Elburn Village President Dave Anderson said that future growth in Elburn will be dependent on a stable economy. He said that although villages don’t control growth, they can mold it into what will appeal to the lifestyles and desires of their residents.
Anderson said that Elburn should expect a good mix of land uses, with business and light manufacturing, as well as the increase in population.
Elburn in 2013 welcomed a number of businesses to the village, including the Lighthouse Academy child care facility, Accelerated Rehabilitation, Brianna’s Pancake House and Eddie Gaedel’s Grill and Pub, and the way was paved for a Dunkin’ Donuts restaurant and drive-through to open in 2014.
Anderson said he sees the Chamber working to bring more ancillary businesses to town. The Village Board in 2013 also appointed a group of business owners and other stakeholders to form an Economic Development Commission for Elburn, with Willrett as the moderator.
Anderson said the goal of the group is to advance economic development for Elburn, whether that is working to enhance current businesses or to motivate new businesses to come to town.
“We’ve got some things that businesses would want, a good customer base and a per capita income,” Anderson said.
In the meantime, the village continues to invest in its current downtown area. Village trustee Ken Anderson said the village is fortunate to still have some of the old structures in the downtown area, and said it will be important to continue to invest in upgrading and modernizing the streetscape along Main Street.
The village’s Facade Improvement Program is a fund with money set aside to assist in paying for improvements made to the exterior of commercial establishments within the Old Town Elburn Business District. The village will provide up to a maximum of one-half of the cost of improvements up to $5,000 and up to 20 percent of the facade reimbursement or $1,000 for architectural services.
Eddie Gaedel’s, because the owners of the building and the business are the same, received a total of $10,000 to upgrade the front of its business in 2013.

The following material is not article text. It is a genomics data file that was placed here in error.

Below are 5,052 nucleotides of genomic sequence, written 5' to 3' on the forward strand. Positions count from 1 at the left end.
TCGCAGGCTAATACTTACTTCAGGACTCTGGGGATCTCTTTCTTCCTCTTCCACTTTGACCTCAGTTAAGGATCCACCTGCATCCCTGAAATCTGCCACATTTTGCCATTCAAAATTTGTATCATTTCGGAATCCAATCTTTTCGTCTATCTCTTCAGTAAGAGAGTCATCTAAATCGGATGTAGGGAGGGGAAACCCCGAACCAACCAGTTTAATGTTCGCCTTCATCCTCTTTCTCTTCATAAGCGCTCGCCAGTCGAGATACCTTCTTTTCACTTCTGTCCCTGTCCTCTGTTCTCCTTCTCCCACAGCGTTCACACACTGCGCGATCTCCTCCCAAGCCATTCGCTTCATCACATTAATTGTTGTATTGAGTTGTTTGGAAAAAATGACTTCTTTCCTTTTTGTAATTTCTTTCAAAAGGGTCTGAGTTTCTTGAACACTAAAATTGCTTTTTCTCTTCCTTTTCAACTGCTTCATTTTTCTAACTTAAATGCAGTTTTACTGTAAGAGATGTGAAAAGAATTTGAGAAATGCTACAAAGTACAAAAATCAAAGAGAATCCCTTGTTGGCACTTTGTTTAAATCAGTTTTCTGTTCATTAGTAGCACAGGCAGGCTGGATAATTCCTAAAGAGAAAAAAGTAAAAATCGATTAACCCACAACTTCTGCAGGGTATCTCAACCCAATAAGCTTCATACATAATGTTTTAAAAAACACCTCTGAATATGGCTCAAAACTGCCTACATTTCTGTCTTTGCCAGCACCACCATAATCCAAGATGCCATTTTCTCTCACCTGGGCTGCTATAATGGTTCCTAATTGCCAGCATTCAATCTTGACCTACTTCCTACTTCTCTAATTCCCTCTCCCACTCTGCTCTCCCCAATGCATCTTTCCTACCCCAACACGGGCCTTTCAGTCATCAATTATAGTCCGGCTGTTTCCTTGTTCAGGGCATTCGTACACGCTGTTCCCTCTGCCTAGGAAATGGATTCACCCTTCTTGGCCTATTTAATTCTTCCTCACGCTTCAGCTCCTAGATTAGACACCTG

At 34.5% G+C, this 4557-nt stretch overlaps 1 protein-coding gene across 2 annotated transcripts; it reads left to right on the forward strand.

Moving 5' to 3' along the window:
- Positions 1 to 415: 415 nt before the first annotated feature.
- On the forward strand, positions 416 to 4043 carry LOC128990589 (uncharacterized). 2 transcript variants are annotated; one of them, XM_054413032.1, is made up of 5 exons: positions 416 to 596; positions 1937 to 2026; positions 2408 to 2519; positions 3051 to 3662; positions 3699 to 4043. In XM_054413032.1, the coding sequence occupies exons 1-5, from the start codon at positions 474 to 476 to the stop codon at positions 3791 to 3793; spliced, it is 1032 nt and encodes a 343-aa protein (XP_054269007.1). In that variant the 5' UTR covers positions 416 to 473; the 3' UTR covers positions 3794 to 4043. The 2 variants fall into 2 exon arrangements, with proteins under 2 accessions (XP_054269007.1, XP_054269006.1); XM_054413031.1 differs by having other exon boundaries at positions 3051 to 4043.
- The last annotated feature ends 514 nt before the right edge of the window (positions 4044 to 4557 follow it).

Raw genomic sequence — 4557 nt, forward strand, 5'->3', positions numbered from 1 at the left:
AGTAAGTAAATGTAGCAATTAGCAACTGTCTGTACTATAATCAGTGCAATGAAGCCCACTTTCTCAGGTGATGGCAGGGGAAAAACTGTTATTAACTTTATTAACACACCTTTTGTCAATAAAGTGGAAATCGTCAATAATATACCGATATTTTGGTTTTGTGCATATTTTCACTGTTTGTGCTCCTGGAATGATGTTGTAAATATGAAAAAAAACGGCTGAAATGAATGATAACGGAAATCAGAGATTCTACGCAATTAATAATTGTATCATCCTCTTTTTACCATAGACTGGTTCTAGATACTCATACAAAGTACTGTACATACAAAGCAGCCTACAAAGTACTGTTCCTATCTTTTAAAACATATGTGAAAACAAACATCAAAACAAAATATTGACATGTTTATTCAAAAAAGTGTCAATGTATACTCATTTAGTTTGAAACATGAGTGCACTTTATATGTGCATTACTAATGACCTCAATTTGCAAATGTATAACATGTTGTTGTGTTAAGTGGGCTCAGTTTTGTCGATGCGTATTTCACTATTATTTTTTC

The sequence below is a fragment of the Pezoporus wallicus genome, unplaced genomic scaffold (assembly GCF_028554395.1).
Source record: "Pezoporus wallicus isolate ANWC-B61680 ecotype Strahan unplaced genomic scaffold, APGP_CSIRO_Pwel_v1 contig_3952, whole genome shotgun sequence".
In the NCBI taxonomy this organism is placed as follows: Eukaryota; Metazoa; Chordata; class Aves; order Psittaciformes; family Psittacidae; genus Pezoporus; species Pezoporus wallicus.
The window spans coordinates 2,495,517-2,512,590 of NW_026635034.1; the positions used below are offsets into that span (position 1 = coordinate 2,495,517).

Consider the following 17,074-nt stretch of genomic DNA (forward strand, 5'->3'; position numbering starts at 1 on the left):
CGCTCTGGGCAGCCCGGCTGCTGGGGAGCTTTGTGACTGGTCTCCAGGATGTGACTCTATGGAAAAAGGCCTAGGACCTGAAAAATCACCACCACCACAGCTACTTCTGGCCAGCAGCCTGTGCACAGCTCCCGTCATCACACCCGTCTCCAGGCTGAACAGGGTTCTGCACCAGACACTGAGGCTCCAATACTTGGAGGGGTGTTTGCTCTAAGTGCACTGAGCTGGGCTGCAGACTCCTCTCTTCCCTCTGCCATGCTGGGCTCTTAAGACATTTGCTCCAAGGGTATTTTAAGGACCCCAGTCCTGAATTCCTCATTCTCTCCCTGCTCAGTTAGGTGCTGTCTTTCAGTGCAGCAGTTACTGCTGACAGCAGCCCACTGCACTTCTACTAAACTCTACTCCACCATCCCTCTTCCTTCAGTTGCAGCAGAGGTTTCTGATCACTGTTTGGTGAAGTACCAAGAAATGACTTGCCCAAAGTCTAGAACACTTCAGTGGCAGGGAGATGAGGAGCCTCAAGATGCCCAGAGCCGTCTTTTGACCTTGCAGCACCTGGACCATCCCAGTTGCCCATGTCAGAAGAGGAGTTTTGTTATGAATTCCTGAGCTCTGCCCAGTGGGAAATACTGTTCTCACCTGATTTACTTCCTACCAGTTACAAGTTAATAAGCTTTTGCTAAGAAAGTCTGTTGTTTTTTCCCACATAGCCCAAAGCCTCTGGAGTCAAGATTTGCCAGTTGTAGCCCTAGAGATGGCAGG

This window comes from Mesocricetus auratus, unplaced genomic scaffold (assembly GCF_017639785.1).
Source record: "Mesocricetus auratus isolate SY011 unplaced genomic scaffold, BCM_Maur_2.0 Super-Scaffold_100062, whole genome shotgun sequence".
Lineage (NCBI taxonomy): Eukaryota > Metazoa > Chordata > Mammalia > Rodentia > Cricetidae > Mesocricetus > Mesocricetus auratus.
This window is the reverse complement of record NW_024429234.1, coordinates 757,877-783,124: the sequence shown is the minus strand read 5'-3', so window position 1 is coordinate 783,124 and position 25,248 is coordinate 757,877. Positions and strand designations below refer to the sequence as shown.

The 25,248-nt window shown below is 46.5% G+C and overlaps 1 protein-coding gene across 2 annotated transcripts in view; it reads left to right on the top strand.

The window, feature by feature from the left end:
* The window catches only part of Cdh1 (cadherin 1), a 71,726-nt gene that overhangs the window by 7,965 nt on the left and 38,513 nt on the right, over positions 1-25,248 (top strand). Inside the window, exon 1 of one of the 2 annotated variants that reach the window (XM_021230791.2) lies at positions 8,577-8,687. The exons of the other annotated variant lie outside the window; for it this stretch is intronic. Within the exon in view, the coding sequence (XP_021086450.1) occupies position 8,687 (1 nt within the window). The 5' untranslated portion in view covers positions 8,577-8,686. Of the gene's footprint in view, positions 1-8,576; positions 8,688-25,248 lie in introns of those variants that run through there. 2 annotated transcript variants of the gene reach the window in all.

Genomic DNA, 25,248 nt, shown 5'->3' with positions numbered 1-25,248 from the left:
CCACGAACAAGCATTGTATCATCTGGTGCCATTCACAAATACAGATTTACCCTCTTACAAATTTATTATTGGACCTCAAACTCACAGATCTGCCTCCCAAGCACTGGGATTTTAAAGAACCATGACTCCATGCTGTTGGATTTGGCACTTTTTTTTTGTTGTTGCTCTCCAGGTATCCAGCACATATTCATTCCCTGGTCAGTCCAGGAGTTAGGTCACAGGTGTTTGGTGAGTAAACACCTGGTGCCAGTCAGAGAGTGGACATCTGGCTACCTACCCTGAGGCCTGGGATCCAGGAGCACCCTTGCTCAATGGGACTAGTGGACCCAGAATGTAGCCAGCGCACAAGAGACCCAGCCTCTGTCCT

Willrett plans to apply for $100,000 in Kane County Riverboat Funds in 2014 to finance a central business streetscape project, which would be used for new street lamps, benches, planters and trash receptacles for the downtown Main Street area.
Willrett said that this remodeling effort, together with new sidewalks planned for both Main and First streets, would go a long way to create a renewed and welcoming look to the downtown business district.
According to Willrett, the village is committed to its central business district on Main Street. Although there will be pockets of commercial development within Elburn Station, there is not a Main Street within the Shodeen development, and Elburn’s central business district will always remain on Main Street, she said.
Village trustee Ken Anderson said that trees and green infrastructure are critical parts of what continues to make Elburn a desirable place to live. Best management practices, including narrower roads and more permeable surfaces, as well as streetscapes lined with trees, will be long-lasting assets to the village.
According to Patzelt, 160 trees were planted this past fall within the Elburn Station development, which contains over 110 acres of parks and green open space with miles of recreational paths.
Village President Anderson said he recognizes that transit is an issue, and he is looking to bring a pedestrian bridge to town that will connect the train station and the surrounding development with the village’s downtown area. Shodeen developer Patzelt has agreed to a financial contribution for the pedestrian-only overpass over the railroad tracks along the westerly edge of the Elburn Station Development.